Do you know the price of milk? This became a headline story when one MP described prime minister David Cameron and Chancellor George Osborne as “posh boys who don’t know the price of milk”.
Milk is also a local news item as we hear that Robert Wiseman Dairies has followed the lead of Dairy Crest by cutting its standard-contract milk price to farmers by 2p per litre. This has been reportedly caused by a “challenging market environment” and the recent collapse in the value of bulk cream.
Milk is a deregulated global commodity and it appears that the price has fallen. The number of UK dairy farmers is falling rapidly while the processing industry is increasingly concentrated and dominated by three companies Robert Wiseman, Dairy Crest, and Arla Foods UK (who took over Express dairies).
The supermarkets that control two thirds of retail sales further focus this concentration of market power. Meanwhile, many farmers sell their milk below the real cost.
This is one example of a global food system that affects us all. It is estimated that three agribusiness firms Cargill, Bunge and ADM control nearly 90% of grain trading between them. CGIAR ,a world-leading group of agricultural research centres for developing countries, has an annual budget of $500m, less than half the $1.2bn spent on research and development by the multinational company Monsanto.
Agriculture is increasingly diverted to make profits not food as 40% of the US corn crop ends up in gas tanks instead of stomachs. Farming is under pressure around the world.
Oxfam is demanding via our GROW campaign that support for small-scale farming in developing countries is increased, so that food can be grown for people. More than 70% of people living in poor countries depend on agriculture to make a living. As well as growing food they also need some cash crops. In Africa an estimated 1.5 million people depend on agricultural exports to the UK for a living.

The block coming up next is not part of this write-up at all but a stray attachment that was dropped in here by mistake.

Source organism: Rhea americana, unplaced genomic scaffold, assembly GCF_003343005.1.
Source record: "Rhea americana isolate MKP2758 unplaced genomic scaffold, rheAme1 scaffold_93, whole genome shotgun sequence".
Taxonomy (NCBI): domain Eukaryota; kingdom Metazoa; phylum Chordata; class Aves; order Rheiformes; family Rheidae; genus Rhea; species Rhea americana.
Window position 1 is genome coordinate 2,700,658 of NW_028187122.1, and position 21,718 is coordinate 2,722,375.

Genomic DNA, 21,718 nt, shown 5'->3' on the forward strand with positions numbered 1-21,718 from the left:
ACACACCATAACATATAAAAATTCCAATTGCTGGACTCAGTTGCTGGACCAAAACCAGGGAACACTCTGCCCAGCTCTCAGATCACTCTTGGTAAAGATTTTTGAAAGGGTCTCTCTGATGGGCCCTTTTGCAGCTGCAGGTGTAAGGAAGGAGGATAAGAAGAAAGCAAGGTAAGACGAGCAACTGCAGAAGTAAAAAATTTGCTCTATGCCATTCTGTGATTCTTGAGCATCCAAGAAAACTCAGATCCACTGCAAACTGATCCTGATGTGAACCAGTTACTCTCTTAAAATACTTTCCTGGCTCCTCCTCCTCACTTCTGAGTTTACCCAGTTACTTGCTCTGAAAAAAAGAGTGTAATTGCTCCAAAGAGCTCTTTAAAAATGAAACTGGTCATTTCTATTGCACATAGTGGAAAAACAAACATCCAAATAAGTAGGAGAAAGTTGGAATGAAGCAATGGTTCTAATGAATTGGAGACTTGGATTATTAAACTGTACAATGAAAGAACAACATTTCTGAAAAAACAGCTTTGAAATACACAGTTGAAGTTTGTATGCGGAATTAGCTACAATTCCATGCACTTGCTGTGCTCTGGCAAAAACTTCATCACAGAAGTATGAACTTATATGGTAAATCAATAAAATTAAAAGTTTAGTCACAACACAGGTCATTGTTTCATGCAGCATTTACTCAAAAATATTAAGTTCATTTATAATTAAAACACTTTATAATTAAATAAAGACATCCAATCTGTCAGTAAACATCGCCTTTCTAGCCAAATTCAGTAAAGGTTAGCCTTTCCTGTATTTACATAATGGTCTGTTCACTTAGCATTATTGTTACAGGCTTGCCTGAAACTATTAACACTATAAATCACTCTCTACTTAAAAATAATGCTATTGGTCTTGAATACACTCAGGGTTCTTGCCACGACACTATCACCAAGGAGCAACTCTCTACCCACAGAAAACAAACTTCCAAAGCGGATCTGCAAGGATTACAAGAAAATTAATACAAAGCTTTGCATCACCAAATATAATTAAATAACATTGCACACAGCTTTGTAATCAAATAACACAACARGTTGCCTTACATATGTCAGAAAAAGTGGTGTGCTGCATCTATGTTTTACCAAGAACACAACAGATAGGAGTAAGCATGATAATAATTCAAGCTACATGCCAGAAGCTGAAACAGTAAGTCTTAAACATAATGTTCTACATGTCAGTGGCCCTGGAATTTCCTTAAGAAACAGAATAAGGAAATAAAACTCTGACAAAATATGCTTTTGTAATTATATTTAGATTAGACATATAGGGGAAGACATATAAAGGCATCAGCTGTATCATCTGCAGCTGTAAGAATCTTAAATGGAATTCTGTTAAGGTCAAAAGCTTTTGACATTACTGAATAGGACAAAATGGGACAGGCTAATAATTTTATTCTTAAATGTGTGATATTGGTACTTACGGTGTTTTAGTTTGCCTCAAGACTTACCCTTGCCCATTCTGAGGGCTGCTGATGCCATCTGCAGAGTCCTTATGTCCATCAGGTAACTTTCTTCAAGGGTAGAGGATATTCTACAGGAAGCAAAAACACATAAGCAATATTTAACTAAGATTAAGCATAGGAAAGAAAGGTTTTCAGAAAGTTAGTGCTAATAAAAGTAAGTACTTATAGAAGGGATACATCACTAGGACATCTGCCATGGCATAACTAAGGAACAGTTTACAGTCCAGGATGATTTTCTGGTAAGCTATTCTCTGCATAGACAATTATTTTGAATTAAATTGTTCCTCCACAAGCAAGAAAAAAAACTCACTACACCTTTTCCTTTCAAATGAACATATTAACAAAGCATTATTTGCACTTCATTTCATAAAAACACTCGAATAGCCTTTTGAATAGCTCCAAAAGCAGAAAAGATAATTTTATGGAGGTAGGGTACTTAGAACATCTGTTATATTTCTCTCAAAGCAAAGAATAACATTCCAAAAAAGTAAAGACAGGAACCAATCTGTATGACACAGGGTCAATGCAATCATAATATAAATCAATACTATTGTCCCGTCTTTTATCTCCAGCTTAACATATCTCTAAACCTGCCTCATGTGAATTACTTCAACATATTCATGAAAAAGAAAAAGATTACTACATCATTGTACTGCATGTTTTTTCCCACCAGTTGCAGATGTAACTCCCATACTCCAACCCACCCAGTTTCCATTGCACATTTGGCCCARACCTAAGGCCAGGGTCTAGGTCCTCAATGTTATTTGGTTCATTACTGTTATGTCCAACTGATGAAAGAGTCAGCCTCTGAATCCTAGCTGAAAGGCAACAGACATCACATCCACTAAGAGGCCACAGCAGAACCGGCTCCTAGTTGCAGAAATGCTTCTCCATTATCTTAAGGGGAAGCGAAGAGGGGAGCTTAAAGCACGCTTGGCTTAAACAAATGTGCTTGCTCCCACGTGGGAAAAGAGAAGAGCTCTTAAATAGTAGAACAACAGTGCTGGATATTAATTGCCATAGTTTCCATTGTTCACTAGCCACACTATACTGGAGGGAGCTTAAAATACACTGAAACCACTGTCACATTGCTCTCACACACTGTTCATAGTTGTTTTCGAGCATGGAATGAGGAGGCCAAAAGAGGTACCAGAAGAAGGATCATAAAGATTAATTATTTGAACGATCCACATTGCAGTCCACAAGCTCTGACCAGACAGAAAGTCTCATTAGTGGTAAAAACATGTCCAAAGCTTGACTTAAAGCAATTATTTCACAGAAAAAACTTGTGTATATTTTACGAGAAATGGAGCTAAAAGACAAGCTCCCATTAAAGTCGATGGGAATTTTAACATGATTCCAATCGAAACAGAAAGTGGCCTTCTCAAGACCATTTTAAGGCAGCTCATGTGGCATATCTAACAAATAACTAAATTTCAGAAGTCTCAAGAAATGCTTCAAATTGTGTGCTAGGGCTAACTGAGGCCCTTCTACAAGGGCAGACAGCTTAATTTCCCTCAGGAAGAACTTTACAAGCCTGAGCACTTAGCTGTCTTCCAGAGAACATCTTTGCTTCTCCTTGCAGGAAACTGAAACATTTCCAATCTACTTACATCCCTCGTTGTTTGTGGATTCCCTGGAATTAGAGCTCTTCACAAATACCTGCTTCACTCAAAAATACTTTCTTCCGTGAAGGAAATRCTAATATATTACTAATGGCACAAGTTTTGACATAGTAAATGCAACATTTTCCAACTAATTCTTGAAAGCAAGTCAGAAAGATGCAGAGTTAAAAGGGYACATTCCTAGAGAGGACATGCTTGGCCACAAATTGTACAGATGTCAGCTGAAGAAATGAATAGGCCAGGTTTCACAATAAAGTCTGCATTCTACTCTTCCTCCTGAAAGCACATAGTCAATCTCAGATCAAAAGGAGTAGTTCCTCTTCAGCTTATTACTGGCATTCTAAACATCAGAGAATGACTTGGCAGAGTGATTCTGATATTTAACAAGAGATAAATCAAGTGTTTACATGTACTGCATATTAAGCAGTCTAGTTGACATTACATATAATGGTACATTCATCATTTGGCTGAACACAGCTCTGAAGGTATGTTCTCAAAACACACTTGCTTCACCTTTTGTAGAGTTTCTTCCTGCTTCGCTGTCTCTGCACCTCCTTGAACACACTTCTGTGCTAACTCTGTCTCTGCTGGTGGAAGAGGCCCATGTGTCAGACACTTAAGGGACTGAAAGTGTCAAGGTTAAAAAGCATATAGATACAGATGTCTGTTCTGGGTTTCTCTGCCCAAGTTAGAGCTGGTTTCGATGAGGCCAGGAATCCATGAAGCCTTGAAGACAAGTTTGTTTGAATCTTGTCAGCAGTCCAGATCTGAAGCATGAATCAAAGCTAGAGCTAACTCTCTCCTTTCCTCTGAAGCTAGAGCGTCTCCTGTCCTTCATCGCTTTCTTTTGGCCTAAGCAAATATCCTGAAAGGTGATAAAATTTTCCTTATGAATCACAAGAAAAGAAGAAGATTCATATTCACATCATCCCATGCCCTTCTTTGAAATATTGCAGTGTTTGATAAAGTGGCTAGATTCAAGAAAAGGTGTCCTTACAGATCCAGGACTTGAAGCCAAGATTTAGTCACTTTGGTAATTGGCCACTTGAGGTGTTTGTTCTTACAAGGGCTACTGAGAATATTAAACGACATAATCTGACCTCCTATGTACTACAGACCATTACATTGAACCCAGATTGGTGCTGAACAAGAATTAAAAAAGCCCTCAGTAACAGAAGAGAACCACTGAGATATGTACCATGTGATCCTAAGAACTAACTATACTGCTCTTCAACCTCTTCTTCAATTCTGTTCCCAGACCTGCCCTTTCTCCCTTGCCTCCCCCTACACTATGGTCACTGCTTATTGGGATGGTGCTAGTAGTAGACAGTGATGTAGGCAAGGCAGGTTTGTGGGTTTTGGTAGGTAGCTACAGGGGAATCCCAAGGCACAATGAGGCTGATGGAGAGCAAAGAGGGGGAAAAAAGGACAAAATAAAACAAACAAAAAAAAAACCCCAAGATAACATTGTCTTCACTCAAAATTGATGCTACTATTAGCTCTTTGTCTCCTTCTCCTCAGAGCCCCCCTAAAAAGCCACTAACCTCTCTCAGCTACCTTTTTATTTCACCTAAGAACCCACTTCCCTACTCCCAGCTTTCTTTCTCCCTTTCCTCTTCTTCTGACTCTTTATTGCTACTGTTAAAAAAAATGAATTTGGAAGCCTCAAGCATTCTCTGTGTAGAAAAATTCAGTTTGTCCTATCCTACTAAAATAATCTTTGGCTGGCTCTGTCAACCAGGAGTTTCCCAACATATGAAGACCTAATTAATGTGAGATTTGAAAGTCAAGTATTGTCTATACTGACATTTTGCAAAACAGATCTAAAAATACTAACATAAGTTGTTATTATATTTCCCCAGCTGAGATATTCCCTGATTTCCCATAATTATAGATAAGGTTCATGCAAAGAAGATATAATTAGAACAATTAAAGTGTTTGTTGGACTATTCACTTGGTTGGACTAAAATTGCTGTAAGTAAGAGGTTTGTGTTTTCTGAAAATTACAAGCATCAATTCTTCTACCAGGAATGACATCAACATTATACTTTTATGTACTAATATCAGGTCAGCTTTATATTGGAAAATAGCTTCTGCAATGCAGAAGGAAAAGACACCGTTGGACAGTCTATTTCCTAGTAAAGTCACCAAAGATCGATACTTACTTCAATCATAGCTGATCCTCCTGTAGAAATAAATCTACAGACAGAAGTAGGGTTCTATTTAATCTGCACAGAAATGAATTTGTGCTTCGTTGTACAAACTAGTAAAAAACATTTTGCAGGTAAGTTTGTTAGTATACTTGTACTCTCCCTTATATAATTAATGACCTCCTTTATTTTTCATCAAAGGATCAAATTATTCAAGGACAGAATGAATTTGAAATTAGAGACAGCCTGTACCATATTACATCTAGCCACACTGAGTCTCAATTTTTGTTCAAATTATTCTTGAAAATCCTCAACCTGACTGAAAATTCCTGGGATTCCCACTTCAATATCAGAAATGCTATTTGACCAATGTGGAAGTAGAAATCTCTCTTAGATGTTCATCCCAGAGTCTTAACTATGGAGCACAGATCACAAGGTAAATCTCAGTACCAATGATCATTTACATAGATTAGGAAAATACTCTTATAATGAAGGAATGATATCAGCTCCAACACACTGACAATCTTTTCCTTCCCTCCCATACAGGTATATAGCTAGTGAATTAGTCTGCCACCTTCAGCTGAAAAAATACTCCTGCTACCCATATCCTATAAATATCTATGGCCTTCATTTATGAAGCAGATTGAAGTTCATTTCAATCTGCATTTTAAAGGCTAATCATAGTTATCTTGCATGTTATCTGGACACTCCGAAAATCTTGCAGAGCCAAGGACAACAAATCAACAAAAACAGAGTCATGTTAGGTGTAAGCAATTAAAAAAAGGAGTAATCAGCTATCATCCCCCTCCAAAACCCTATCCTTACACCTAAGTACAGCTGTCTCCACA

For poor people producing and farming the food that fills our plates, these livelihoods, some of them founded on Fairtrade agreements, are the gateway to self-sufficiency, long-term sustainable development and ultimately a way to work out of poverty. That is why Oxfam is campaigning to demand that the world food system serve local food needs, wherever they are, and not only commodity speculation or global corporate profits.
So global campaigning is needed but we can also get some dirt under our fingernails by becoming food producers ourselves, whether we have a window box, an allotment or a garden. Seeds which can be sown now or shortly, include: lettuces, spring onion, sorrel, broad beans, spinach, carrots, kohlrabi, leeks, turnips, peas, parsnips, calabrese, radishes and beetroot.
With salads sow a short run of each and repeat in a few weeks, so you always have some lovely green leaves at the right stage for harvest. If you have a few pots you can sow basil, courgettes, winter squash, french beans, florence fennel, cucumbers, gherkins and cauliflower, and plant out in five or six weeks.
As you execute this local revolution you can also be part of the global campaign to fight climate change by opting for peat-free compost. According to Defra, Britons use 2.4m cubic metres for horticulture per year. In effect we’ve been tearing up Britain and Ireland’s bogs since the 1970s for gardening. We are destroying our most effective carbon sink (a reservoir that removes CO2 from the atmosphere).
Globally, peatlands are more important than tropical rainforest in terms of taking carbon out of the atmosphere a cubic metre of extracted peat eventually releases around 50kg of CO2 (and more CO2 is released from drained peatland surfaces, too). The UK now has a voluntary target for the amateur garden market to be peat-free by 2020.
So there is plenty of action we can take: food producers, whether local or overseas, need our support to help create a more sustainable and fairer food system. In Bristol we have a thriving and literally ‘growing’ local food scene, we have also been recognised as the leading Fairtrade City in the UK.
One exciting event coming up soon on May 19 is Jamie Oliver’s Food Revolution Day when thousands of people around the world will come together – businesses, schools, sports stars, celebrities – to hold events and cooking classes to put good food back on the agenda.
The world food system is dominated by a few hundred companies, including retailers, who currently take most of the value from the supply chain – we need to challenge governments and companies to change that system. Bristol’s Local Food Network and the Bristol Fairtrade Network along with Oxfam’s Grow campaign will feature in the forthcoming Big Green Week to help build these connections.
Roger James is a campaigner for Oxfam South West in Bristol